“They’ve damaged your uniqueness”: Technology as a Source of Dystopia in Caryl Churchill’s A Number


  • Maysoon Taher Muhi, (PhD) College of Education for Women \University of Baghdad




biotechnology; dehumanization; domination; dystopia; individuality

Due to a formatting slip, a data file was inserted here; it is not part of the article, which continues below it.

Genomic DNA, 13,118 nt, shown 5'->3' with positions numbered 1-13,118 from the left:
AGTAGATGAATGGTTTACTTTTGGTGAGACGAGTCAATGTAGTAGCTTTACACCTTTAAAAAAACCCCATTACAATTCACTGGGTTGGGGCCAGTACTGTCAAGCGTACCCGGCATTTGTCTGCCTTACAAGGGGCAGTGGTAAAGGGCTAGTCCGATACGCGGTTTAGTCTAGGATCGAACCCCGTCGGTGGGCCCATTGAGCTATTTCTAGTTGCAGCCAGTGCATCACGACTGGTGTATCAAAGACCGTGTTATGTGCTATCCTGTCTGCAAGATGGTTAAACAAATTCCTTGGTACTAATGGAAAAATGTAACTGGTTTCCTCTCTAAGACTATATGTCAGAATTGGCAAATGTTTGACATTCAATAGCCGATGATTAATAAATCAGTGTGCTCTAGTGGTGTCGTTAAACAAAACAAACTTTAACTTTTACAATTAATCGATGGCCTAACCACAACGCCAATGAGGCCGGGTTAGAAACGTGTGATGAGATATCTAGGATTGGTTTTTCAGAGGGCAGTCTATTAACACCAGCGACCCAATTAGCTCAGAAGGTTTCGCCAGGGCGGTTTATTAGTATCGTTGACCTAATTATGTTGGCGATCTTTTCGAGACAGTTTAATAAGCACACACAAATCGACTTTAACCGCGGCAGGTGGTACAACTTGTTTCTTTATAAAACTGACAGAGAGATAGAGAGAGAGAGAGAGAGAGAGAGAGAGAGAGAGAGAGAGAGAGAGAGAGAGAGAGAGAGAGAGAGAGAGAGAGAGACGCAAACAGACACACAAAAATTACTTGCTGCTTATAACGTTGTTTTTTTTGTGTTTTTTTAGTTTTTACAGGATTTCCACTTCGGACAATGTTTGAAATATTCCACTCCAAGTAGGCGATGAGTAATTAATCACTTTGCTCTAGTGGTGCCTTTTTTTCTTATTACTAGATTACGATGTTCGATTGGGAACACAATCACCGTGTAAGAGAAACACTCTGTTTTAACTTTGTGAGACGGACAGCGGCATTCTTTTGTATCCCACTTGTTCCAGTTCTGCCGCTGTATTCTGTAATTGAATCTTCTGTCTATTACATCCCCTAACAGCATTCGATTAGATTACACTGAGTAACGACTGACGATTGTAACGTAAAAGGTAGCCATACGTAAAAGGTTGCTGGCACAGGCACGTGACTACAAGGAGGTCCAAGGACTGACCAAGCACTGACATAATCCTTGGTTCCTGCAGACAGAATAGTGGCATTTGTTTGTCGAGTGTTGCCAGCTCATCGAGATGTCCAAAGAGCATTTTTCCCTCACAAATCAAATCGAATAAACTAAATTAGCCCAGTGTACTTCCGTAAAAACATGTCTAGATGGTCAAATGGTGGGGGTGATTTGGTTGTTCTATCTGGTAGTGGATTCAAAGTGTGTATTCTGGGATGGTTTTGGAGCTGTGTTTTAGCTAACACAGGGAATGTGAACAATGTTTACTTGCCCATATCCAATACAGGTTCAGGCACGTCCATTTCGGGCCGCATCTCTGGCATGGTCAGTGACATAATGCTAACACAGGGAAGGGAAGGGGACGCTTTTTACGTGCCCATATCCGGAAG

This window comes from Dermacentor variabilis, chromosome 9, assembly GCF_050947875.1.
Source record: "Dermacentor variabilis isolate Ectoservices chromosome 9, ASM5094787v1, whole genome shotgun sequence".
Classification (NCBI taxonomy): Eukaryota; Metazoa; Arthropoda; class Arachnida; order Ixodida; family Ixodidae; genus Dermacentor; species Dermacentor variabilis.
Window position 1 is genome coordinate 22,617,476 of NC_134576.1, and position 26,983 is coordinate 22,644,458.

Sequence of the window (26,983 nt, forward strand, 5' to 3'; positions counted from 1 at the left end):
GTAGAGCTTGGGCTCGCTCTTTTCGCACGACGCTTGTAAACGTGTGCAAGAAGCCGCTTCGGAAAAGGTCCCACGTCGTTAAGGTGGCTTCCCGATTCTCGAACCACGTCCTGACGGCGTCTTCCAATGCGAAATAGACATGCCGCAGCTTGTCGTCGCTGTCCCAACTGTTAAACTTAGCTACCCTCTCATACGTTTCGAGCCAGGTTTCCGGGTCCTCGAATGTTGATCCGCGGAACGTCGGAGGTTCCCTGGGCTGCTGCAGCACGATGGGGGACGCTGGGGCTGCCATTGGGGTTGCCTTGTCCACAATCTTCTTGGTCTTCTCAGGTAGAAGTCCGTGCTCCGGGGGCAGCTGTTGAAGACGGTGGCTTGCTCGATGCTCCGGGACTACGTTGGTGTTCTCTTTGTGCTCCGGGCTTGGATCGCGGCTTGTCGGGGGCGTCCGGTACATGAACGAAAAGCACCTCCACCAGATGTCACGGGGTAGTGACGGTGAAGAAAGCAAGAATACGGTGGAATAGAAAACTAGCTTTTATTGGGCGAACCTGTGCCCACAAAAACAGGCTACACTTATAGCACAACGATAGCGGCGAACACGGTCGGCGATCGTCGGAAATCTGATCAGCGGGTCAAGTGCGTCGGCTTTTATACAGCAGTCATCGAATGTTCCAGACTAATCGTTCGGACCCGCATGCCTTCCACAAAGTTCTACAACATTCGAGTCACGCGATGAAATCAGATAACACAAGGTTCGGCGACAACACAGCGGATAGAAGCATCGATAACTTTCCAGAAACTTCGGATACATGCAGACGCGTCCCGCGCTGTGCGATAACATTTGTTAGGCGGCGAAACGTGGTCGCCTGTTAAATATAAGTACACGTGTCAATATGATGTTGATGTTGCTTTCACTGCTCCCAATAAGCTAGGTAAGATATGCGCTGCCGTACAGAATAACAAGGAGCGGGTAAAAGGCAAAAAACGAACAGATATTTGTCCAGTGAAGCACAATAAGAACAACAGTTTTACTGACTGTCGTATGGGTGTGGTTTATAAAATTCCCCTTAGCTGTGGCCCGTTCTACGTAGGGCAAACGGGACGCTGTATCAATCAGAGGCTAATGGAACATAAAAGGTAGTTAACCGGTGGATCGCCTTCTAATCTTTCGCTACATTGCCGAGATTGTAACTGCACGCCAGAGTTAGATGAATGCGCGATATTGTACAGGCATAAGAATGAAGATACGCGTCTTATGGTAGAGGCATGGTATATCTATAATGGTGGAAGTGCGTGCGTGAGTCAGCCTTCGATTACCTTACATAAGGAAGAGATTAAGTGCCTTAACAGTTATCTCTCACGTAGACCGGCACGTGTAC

This study focuses on the impact of technology on creating a dystopian world as presented by the English playwright Caryl Churchill in her play A Number (2002). This dramatic work came as a reaction to the most crucial and valuable turning point in the scientific achievements of human engineering, namely, the cloning of the sheep called Dolly. Therefore, A Number is a play that presents an analytical stage for imagining the biotechnological and scientific future. This dramatic vignette captures the playwright’s fears towards the abnormal progress of technology and science and how far such technological progress affects human relationships and identity. It also portrays how technological progress results in the feeling of a lack of ‘uniqueness’ and potential psychological problems. It shows that biotechnological attempts at human cloning are the heights of science irresponsibility. Human beings desire to have children, but there are limits to this desire. It should not include whatever kind of technology is available to meet such desires. The playwright, through her dramatic characters Salter, B1, B2 and Michael Black, draws a ‘near’ futuristic world in which the misuse of technology raises ethical, scientific, medical and legal


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